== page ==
If you’re going with your team make sure you head to different sessions and share notes back at the office to increase your learning reach. Make a shared Google Drive and enter notes as you go to save time when you get back to the office.
3. Network before you get there
Your support and professional network are just as important as your learning, and conferences are the perfect opportunity to meet people who can help you in your work and career.
Get on social media and strike up a conversation with other conference-goers in the weeks before the event. It will make it easier for you on the day because you have a sense of who is around that you should be speaking to, and will give you more confidence for approaching familiar faces.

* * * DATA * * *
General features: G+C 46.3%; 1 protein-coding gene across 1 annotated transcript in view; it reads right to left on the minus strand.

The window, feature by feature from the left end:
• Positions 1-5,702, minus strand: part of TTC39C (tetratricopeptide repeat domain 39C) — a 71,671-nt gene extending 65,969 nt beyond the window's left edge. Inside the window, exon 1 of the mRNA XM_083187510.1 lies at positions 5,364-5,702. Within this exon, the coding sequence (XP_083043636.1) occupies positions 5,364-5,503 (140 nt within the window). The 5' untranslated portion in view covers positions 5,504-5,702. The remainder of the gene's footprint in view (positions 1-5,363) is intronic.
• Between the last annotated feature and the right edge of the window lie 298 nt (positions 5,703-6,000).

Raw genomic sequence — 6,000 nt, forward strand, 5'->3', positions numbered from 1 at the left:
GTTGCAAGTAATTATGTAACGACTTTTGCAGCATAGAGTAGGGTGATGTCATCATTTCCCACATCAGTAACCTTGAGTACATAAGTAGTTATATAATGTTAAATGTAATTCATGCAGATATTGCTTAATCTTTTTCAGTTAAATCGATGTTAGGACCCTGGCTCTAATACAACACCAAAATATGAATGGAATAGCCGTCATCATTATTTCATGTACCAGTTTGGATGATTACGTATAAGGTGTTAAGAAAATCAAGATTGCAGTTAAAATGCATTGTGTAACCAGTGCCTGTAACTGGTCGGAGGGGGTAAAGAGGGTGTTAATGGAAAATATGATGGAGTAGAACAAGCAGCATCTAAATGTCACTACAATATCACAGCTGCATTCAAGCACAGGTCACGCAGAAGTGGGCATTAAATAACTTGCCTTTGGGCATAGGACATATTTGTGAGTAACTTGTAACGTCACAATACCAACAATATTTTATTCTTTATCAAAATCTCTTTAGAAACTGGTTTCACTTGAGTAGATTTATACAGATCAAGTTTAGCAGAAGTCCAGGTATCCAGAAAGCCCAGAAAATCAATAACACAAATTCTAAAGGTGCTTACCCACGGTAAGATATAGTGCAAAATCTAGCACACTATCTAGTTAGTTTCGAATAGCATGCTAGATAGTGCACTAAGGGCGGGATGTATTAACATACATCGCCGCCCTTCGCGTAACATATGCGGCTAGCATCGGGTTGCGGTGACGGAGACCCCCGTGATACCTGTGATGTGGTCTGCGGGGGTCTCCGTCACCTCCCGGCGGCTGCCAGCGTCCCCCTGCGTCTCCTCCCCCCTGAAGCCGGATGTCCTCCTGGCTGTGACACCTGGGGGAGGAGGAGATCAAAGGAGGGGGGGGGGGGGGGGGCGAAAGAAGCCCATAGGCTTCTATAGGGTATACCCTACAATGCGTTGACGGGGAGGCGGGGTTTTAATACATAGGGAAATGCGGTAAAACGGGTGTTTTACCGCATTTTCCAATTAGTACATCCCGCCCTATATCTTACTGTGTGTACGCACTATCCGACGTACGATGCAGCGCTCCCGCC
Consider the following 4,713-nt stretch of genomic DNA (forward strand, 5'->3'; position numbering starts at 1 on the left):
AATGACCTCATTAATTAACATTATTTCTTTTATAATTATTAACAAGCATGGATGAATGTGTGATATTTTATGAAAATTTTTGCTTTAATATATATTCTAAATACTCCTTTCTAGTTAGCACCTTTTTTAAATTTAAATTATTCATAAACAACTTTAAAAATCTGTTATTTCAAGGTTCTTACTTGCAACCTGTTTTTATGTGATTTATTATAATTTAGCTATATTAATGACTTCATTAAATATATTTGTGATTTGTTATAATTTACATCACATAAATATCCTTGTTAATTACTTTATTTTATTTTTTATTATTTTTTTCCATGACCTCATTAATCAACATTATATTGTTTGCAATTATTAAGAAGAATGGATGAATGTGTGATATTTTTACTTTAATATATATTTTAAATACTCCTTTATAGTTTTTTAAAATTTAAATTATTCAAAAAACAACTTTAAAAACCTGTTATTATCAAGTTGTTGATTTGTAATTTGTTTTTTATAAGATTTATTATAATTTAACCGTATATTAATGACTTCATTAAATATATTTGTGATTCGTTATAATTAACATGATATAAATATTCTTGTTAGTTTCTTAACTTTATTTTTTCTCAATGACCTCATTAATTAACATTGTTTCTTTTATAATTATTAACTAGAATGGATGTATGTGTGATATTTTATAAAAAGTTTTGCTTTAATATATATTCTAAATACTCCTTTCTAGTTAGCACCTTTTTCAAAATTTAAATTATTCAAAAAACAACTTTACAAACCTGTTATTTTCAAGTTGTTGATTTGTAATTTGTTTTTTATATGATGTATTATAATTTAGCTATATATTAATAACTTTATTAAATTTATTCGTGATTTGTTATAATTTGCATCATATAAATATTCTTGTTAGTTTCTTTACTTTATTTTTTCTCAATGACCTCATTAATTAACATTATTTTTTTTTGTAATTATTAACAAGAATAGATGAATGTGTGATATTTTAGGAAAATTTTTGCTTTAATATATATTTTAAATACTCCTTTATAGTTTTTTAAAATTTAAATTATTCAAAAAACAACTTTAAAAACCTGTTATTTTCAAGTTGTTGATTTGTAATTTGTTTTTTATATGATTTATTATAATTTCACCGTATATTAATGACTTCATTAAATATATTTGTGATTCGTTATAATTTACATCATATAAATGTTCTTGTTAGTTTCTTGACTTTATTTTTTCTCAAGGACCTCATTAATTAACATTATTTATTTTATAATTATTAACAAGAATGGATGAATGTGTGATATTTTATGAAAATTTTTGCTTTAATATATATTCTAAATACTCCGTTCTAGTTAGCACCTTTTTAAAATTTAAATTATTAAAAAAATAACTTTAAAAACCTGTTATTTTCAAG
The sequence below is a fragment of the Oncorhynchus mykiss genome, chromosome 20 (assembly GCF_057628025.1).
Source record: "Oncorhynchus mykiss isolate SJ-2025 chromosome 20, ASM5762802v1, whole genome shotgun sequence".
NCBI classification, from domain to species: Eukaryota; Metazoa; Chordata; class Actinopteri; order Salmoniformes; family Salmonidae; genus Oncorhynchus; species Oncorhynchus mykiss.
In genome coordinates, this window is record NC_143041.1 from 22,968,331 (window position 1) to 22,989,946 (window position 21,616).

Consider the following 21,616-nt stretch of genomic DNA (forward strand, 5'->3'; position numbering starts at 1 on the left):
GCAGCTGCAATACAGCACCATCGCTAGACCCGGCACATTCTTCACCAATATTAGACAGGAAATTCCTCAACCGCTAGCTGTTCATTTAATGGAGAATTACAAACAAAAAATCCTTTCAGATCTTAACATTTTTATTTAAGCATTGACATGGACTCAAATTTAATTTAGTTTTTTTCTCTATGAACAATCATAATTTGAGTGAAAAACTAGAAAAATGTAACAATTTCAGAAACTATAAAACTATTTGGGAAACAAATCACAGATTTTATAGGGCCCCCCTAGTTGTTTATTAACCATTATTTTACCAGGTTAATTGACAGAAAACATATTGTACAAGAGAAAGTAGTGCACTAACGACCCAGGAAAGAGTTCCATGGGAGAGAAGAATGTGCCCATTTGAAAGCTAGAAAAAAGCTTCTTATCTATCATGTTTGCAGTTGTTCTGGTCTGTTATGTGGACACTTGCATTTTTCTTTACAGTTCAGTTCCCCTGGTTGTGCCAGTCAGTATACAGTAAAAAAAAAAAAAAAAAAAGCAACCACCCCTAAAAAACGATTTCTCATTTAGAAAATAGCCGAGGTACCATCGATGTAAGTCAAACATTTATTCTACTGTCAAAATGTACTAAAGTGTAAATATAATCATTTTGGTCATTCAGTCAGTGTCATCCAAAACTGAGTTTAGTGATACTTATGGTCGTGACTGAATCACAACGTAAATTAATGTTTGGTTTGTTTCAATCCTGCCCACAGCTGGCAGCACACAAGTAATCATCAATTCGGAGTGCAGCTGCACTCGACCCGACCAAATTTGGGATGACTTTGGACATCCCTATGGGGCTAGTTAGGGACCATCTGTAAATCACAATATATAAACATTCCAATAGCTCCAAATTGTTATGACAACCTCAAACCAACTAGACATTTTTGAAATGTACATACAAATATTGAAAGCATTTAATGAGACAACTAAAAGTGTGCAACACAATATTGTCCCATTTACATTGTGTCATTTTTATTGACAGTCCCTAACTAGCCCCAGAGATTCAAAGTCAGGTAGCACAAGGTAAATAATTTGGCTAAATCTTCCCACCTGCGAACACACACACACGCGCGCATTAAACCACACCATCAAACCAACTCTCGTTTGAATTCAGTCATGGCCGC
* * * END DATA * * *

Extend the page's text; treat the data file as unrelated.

You can use the conference hashtag to find them.
4. Arrange meetings in between sessions
Another great thing about conferences is the opportunity to catch up with people you’ve not seen in ages or haven’t had the chance to meet yet.
Gemma Rooke from Z-arts said, “I…arrange to meet someone there who I haven’t met before. This way it’s less intimidating during breaks, I’ve made a real connection with someone & I’ve enjoyed the break, rather than the anxiety of who I will talk too!”
Draft a list of the people you want to get some time with, and for those you know you won’t bump into easily send a message asking for some time over tea or lunch for a quick chat.
Don’t be disheartened if they say no. Some people like to chill at those times or might already have plans, send a follow up after the conference to meet separately.
5. Reach out to speakers before the conference